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Top 5 Android & iOS Apps of the Week: Grammarly, Otherweb, and More!

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How are you going to spend your weekend? Perhaps you are sick and tired of the same old apps and games on your smartphone. Let us give you a leg up with apps that you might never have heard of or stumbled upon. Perhaps after giving them a go, you might even ask yourself, "Why didn't I bookmark nextpit's Top 5 Apps of the Week all this while?" We make sure that there is always something to interest a broad spectrum of readers with a selection of apps from the Google Play Store and Apple App Store.

Let's see what's in store this week. Grammarly allows you to be tense perfect in all your correspondence, making you sound like a pro. If you prefer to have proper news filtered to begin your day, Otherweb helps with its curated range of news. WikiGo is a fun one, albeit only for Android, as it lets you pick up nuggets of knowledge randomly. Oh yes, we also have at least one game per week, and this week you can indulge in Ghost in the Mirror to blow off some steam.

We are aware that certain apps do feature in-app purchases and ads. That's the reason we have undertaken the task of installing each of these apps and tested them out to prevent our dear readers from being unpleasantly surprised by a microtransaction hell or an endless number of ads. What is most important to us is for these apps to add value to your smartphone experience.

For those who want something more casual can always check out our free apps of the week article, which is published twice every week. Without further ado, check out what we have shortlisted this week.

Ghost in the Mirror (Android & iOS)

I was first drawn to this title, thinking it would be nice to scare the pants out of myself. Ah well, cheap thrills considering at my age, I should not indulge in extreme sports to get my adrenaline pumping since a broken bone (or more!) would take an incredibly long time to heal. Firing it up, I was pleasantly surprised to think that this is far from a horror game. In fact, it ended up as an adventure game that required a fair bit of creative thinking to progress.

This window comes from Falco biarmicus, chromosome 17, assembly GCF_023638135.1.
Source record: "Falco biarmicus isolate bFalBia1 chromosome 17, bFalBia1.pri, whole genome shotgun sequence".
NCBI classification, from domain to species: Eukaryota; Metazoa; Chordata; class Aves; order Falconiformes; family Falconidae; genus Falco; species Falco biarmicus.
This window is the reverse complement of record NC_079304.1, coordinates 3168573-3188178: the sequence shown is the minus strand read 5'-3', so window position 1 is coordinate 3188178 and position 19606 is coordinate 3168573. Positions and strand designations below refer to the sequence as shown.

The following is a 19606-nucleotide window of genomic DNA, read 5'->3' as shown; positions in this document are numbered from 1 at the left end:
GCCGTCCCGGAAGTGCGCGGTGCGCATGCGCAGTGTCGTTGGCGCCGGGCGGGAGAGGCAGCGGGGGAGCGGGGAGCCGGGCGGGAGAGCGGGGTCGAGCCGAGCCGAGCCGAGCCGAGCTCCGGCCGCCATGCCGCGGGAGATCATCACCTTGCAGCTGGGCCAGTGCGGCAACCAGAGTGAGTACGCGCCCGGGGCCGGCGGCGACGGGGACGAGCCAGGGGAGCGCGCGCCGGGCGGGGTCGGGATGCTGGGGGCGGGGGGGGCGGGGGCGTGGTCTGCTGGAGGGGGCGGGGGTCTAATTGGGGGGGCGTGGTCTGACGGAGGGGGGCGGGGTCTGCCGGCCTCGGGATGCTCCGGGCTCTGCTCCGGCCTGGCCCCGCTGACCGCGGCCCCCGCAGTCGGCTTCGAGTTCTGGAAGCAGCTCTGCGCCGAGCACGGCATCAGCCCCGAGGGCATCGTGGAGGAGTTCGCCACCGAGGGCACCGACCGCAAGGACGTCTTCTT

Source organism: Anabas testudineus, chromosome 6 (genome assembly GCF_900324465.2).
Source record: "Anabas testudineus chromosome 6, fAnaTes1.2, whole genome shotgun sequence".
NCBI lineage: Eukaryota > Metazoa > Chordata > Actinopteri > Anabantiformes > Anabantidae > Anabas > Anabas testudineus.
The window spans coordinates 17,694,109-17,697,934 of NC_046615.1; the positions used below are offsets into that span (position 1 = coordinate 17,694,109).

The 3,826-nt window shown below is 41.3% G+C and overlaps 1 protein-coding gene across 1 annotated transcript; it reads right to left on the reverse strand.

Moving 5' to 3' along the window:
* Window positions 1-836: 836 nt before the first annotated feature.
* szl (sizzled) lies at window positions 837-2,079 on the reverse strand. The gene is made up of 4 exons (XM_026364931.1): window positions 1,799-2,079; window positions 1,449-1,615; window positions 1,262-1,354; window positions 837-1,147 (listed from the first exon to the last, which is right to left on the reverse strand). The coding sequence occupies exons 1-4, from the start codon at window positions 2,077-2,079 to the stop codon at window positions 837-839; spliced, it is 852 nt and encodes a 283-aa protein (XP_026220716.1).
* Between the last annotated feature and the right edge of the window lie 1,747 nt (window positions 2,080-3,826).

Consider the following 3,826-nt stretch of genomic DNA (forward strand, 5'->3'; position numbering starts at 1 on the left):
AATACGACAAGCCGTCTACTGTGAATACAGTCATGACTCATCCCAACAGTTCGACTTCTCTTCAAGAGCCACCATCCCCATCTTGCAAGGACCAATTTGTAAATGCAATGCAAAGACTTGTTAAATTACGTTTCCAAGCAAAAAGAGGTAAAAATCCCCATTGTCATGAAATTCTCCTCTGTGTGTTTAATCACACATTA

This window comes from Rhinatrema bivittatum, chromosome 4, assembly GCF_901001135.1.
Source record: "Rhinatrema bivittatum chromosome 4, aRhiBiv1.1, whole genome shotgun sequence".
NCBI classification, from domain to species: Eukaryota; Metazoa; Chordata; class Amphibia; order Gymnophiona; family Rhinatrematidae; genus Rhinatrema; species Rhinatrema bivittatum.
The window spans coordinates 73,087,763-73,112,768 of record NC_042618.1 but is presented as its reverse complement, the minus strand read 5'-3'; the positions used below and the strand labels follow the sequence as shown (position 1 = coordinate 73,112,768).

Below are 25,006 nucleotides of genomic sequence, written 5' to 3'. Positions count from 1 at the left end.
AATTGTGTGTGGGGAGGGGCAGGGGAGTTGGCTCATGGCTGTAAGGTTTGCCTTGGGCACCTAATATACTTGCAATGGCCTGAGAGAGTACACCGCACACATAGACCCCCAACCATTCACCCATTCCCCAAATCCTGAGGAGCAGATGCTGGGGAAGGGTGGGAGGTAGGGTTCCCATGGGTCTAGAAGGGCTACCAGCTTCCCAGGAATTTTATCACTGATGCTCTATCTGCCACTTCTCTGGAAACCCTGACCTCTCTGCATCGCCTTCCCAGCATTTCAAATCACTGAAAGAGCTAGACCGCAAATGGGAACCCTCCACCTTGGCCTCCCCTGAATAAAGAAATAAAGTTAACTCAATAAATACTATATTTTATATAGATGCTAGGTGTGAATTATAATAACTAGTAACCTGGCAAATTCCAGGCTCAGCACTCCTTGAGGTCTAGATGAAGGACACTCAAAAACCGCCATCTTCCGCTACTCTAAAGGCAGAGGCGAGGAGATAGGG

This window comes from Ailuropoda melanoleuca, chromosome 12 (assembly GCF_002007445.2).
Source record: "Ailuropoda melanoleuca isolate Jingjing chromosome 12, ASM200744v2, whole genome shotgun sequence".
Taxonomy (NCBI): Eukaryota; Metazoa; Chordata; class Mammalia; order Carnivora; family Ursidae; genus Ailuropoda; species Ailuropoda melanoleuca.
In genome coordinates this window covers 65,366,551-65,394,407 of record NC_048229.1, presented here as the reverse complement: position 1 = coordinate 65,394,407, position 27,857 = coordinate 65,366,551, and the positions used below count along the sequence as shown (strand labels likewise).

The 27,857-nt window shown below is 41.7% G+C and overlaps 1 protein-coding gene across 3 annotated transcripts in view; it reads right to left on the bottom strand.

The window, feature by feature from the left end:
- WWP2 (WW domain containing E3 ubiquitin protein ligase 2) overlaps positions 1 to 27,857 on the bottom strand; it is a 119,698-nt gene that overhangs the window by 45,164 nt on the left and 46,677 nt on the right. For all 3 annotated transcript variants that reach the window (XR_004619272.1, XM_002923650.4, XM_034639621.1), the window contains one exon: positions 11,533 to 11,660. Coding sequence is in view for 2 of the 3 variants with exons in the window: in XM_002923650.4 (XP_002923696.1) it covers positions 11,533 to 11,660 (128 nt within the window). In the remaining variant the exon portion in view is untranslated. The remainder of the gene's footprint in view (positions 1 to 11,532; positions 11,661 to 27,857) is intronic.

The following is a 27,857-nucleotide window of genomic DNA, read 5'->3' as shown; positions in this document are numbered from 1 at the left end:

• Price: $3.49 (Android), $3.99 (iOS) / Advertising: None / In-app purchases: None / Account required: No

The audio comprises just music alone, so you would have to pay close attention to all the conversation that goes on in there. Your eyes must also be alert to possible environmental clues to figure things out. It reminds me of the old PC adventure games in the vein of Day of the Tentacle, the Superhero League of Hoboken, and Sam & Max. This game is made up of an anthology series of several graphical adventures, so it is well worth the entry price in my opinion.

You can forget about having fancy 3D graphics, it is all 2D sprites and the animation will surely make modern-day gamers roll their eyes at the low frame rates, but I do think it suits the entire feeling of the experience. There is a right amount of tense atmosphere, and there will be times when the answer is staring right at you without even realizing it. A pleasant distraction from other current games.

Grammarly-AI Writing Assistant (Android & iOS)

While English is important as the lingua franca of the internet, this does not mean everyone has an excellent grasp of the language. Thankfully, there is AI that comes to the rescue. I am sure you have seen way too many Grammarly ads on YouTube, letting you know that you can achieve well-written copies—only if you use Grammarly.